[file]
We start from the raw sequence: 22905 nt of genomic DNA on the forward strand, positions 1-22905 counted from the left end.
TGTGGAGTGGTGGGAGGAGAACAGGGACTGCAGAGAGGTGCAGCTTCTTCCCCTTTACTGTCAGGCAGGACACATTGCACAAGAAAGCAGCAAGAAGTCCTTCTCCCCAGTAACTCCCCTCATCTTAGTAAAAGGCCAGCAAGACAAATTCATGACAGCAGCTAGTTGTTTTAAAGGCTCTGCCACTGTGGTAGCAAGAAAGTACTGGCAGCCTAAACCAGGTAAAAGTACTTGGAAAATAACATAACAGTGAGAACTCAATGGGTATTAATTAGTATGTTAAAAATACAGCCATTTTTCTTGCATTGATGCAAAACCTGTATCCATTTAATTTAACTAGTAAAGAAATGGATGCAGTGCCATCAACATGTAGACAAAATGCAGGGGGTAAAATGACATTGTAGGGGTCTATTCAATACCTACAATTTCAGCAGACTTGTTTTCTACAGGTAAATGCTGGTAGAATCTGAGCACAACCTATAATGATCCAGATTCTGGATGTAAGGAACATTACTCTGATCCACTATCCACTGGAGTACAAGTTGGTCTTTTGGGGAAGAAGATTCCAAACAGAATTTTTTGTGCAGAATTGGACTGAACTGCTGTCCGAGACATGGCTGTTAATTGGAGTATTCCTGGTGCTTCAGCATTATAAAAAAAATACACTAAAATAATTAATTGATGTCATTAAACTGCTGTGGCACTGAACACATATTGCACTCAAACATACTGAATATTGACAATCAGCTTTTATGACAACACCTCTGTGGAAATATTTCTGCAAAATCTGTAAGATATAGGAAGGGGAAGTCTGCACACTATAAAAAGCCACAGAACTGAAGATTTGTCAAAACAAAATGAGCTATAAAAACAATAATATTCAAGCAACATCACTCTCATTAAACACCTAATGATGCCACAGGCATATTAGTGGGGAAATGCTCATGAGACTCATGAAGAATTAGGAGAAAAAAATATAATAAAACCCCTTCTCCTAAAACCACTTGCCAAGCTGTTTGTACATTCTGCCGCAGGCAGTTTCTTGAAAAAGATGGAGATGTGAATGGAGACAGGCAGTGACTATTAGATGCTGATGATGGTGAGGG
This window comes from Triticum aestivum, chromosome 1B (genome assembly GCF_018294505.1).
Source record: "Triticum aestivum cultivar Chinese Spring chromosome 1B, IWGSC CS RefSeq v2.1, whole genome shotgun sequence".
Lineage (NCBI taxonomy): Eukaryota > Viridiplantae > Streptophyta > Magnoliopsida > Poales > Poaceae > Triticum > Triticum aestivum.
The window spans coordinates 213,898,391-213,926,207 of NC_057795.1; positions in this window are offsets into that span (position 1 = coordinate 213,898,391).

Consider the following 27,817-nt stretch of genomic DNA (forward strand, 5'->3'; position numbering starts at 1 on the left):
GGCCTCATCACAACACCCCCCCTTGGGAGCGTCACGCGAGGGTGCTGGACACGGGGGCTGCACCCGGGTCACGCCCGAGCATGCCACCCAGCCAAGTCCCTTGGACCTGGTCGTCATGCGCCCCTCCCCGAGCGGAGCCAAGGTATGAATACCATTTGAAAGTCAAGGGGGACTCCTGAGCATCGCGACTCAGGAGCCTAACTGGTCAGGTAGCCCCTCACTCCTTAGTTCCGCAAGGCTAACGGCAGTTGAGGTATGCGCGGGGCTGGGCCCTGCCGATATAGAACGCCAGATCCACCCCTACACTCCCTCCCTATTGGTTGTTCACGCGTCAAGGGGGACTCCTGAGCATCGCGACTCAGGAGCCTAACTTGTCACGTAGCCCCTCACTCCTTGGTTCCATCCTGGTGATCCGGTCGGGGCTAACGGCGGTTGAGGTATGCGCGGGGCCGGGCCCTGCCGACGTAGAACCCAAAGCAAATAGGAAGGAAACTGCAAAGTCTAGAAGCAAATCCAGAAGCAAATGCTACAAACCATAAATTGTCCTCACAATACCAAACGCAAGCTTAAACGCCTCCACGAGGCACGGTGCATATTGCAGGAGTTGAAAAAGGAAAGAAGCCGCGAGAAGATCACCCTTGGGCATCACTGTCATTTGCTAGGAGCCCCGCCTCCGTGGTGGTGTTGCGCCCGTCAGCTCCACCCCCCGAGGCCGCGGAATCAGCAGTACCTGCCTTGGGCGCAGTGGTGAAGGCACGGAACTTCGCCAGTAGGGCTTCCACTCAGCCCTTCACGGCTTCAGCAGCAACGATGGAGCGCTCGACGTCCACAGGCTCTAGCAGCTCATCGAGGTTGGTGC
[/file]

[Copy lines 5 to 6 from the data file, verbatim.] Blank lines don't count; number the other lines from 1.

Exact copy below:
Lineage (NCBI taxonomy): Eukaryota > Viridiplantae > Streptophyta > Magnoliopsida > Poales > Poaceae > Triticum > Triticum aestivum.
The window spans coordinates 213,898,391-213,926,207 of NC_057795.1; positions in this window are offsets into that span (position 1 = coordinate 213,898,391).